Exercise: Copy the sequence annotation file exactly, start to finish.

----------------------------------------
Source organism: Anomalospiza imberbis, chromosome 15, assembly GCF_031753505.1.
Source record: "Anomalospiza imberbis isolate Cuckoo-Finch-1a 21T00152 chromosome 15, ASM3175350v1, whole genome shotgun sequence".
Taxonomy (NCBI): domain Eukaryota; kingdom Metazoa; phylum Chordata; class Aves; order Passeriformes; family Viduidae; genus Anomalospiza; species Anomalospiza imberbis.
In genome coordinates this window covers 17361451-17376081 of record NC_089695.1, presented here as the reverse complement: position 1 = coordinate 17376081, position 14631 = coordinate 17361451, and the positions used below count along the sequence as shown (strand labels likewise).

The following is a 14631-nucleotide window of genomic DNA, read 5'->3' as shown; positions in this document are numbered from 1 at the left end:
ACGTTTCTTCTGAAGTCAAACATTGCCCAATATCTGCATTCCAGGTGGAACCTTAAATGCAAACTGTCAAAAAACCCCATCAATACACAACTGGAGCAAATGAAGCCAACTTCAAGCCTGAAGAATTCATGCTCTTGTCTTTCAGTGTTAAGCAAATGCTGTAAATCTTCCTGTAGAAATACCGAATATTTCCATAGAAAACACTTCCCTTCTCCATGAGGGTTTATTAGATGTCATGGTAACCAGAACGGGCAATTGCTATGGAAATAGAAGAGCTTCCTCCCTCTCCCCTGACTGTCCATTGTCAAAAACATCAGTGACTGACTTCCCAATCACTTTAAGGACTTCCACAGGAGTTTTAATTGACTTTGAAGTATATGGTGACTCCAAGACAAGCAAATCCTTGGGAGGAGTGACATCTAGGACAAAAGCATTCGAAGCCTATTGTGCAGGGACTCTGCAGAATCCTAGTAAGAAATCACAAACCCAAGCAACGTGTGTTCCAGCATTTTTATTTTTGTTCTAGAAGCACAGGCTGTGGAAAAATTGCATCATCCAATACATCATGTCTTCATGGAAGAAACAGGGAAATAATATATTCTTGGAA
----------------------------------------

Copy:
Source organism: Anomalospiza imberbis, chromosome 15, assembly GCF_031753505.1.
Source record: "Anomalospiza imberbis isolate Cuckoo-Finch-1a 21T00152 chromosome 15, ASM3175350v1, whole genome shotgun sequence".
Taxonomy (NCBI): domain Eukaryota; kingdom Metazoa; phylum Chordata; class Aves; order Passeriformes; family Viduidae; genus Anomalospiza; species Anomalospiza imberbis.
In genome coordinates this window covers 17361451-17376081 of record NC_089695.1, presented here as the reverse complement: position 1 = coordinate 17376081, position 14631 = coordinate 17361451, and the positions used below count along the sequence as shown (strand labels likewise).

The following is a 14631-nucleotide window of genomic DNA, read 5'->3' as shown; positions in this document are numbered from 1 at the left end:
ACGTTTCTTCTGAAGTCAAACATTGCCCAATATCTGCATTCCAGGTGGAACCTTAAATGCAAACTGTCAAAAAACCCCATCAATACACAACTGGAGCAAATGAAGCCAACTTCAAGCCTGAAGAATTCATGCTCTTGTCTTTCAGTGTTAAGCAAATGCTGTAAATCTTCCTGTAGAAATACCGAATATTTCCATAGAAAACACTTCCCTTCTCCATGAGGGTTTATTAGATGTCATGGTAACCAGAACGGGCAATTGCTATGGAAATAGAAGAGCTTCCTCCCTCTCCCCTGACTGTCCATTGTCAAAAACATCAGTGACTGACTTCCCAATCACTTTAAGGACTTCCACAGGAGTTTTAATTGACTTTGAAGTATATGGTGACTCCAAGACAAGCAAATCCTTGGGAGGAGTGACATCTAGGACAAAAGCATTCGAAGCCTATTGTGCAGGGACTCTGCAGAATCCTAGTAAGAAATCACAAACCCAAGCAACGTGTGTTCCAGCATTTTTATTTTTGTTCTAGAAGCACAGGCTGTGGAAAAATTGCATCATCCAATACATCATGTCTTCATGGAAGAAACAGGGAAATAATATATTCTTGGAA